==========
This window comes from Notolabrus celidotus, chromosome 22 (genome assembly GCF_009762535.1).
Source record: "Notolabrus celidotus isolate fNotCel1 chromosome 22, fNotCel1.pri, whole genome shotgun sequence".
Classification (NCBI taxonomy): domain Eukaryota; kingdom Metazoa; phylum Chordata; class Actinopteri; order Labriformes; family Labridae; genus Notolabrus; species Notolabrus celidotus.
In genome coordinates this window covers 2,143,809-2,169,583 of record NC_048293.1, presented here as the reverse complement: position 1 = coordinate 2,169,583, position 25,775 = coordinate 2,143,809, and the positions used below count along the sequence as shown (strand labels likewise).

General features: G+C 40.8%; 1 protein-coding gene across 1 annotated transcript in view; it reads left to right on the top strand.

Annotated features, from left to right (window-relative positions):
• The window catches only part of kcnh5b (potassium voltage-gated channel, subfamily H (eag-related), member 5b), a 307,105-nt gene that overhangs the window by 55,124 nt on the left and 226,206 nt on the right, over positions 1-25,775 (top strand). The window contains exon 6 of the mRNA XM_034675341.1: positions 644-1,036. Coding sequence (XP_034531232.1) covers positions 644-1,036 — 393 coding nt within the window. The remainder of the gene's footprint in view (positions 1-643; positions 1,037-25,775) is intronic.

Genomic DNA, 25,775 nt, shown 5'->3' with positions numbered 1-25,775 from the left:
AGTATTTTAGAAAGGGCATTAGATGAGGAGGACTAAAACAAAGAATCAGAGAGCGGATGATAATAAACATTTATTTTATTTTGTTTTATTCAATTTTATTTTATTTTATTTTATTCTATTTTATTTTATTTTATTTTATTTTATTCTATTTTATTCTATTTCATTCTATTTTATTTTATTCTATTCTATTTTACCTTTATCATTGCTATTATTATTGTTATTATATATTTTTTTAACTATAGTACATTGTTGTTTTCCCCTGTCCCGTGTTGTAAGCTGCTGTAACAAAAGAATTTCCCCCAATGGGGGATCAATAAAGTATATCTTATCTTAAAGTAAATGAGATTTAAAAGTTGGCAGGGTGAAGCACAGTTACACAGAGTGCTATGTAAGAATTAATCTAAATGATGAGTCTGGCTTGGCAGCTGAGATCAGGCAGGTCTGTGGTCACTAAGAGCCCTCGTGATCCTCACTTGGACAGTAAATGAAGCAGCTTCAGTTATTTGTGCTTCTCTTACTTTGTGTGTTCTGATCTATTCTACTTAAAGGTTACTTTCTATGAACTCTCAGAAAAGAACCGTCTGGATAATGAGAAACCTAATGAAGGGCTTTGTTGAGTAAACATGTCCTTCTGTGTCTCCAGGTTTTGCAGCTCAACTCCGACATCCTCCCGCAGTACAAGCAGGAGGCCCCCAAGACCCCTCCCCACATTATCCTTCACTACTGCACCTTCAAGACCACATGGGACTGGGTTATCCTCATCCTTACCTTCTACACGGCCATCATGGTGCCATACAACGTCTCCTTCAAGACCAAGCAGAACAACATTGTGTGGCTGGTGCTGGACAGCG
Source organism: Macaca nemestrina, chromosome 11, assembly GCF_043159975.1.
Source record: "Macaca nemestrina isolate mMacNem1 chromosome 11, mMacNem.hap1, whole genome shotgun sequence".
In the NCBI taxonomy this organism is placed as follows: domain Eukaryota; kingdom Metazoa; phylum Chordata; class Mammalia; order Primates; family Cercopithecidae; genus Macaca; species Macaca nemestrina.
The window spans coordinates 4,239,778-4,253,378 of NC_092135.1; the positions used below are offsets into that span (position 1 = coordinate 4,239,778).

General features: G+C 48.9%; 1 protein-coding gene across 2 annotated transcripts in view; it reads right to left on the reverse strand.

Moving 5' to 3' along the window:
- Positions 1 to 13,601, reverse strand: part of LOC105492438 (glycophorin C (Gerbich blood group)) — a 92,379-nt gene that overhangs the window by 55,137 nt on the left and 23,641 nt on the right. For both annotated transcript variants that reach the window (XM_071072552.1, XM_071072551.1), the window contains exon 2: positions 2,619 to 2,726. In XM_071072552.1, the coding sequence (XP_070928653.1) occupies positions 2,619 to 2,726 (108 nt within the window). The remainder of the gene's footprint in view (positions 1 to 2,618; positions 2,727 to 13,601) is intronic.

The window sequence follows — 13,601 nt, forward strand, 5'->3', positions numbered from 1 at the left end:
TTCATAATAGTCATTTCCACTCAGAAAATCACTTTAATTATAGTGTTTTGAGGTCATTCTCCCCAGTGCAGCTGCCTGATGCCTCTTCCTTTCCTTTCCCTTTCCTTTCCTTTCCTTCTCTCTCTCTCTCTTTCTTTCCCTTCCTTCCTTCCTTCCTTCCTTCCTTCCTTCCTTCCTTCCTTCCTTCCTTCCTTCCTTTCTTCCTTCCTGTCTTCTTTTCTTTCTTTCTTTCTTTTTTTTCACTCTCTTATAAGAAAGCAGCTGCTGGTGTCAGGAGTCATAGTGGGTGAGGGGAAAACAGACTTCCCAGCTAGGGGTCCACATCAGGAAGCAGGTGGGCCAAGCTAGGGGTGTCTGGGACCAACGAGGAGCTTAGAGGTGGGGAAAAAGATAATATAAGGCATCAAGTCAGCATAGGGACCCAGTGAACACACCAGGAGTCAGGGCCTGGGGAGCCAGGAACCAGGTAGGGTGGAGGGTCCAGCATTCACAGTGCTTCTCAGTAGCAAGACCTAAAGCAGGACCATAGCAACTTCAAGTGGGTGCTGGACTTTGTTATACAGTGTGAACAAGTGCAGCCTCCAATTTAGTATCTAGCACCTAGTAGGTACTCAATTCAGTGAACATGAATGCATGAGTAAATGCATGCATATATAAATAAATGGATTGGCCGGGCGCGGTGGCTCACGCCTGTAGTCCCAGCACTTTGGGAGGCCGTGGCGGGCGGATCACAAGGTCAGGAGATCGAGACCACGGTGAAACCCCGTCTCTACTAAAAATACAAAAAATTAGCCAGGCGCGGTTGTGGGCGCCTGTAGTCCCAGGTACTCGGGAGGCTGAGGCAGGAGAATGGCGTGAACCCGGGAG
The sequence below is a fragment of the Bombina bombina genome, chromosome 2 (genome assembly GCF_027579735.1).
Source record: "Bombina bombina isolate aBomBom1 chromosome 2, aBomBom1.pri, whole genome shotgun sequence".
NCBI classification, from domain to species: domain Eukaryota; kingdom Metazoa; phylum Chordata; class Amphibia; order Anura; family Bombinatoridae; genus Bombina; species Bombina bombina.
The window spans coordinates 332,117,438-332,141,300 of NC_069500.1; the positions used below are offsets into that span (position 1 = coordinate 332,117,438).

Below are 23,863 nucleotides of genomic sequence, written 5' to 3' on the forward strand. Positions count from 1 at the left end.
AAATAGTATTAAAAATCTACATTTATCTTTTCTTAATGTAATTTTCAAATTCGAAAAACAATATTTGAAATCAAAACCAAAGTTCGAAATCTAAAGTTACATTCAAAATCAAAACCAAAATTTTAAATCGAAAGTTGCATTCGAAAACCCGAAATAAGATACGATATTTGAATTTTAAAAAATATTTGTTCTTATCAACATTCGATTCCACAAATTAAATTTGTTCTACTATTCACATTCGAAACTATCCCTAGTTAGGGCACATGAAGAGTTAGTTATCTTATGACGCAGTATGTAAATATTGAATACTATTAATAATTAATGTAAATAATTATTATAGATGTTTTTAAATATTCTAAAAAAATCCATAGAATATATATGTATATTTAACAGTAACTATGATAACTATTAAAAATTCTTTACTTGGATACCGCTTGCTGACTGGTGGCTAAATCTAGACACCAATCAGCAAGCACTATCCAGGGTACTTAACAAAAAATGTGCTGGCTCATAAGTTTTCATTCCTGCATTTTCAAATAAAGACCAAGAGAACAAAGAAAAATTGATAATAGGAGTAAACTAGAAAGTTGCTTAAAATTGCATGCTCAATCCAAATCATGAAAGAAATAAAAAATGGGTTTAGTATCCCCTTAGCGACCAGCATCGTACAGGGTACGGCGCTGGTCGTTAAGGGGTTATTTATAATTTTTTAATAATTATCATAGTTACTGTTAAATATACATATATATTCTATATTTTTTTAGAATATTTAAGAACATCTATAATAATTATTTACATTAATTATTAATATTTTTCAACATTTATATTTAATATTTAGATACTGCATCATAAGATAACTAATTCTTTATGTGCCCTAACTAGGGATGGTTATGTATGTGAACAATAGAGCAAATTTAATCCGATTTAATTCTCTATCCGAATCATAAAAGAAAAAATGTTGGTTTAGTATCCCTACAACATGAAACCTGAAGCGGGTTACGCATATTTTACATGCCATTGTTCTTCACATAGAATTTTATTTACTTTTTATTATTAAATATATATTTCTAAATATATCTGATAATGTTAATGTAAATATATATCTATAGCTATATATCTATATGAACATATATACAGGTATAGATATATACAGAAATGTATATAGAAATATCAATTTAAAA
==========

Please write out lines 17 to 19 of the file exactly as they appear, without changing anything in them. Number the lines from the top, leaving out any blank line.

The window sequence follows — 13,601 nt, forward strand, 5'->3', positions numbered from 1 at the left end:
TTCATAATAGTCATTTCCACTCAGAAAATCACTTTAATTATAGTGTTTTGAGGTCATTCTCCCCAGTGCAGCTGCCTGATGCCTCTTCCTTTCCTTTCCCTTTCCTTTCCTTTCCTTCTCTCTCTCTCTCTTTCTTTCCCTTCCTTCCTTCCTTCCTTCCTTCCTTCCTTCCTTCCTTCCTTCCTTCCTTCCTTCCTTTCTTCCTTCCTGTCTTCTTTTCTTTCTTTCTTTCTTTTTTTTCACTCTCTTATAAGAAAGCAGCTGCTGGTGTCAGGAGTCATAGTGGGTGAGGGGAAAACAGACTTCCCAGCTAGGGGTCCACATCAGGAAGCAGGTGGGCCAAGCTAGGGGTGTCTGGGACCAACGAGGAGCTTAGAGGTGGGGAAAAAGATAATATAAGGCATCAAGTCAGCATAGGGACCCAGTGAACACACCAGGAGTCAGGGCCTGGGGAGCCAGGAACCAGGTAGGGTGGAGGGTCCAGCATTCACAGTGCTTCTCAGTAGCAAGACCTAAAGCAGGACCATAGCAACTTCAAGTGGGTGCTGGACTTTGTTATACAGTGTGAACAAGTGCAGCCTCCAATTTAGTATCTAGCACCTAGTAGGTACTCAATTCAGTGAACATGAATGCATGAGTAAATGCATGCATATATAAATAAATGGATTGGCCGGGCGCGGTGGCTCACGCCTGTAGTCCCAGCACTTTGGGAGGCCGTGGCGGGCGGATCACAAGGTCAGGAGATCGAGACCACGGTGAAACCCCGTCTCTACTAAAAATACAAAAAATTAGCCAGGCGCGGTTGTGGGCGCCTGTAGTCCCAGGTACTCGGGAGGCTGAGGCAGGAGAATGGCGTGAACCCGGGAG
The sequence below is a fragment of the Bombina bombina genome, chromosome 2 (genome assembly GCF_027579735.1).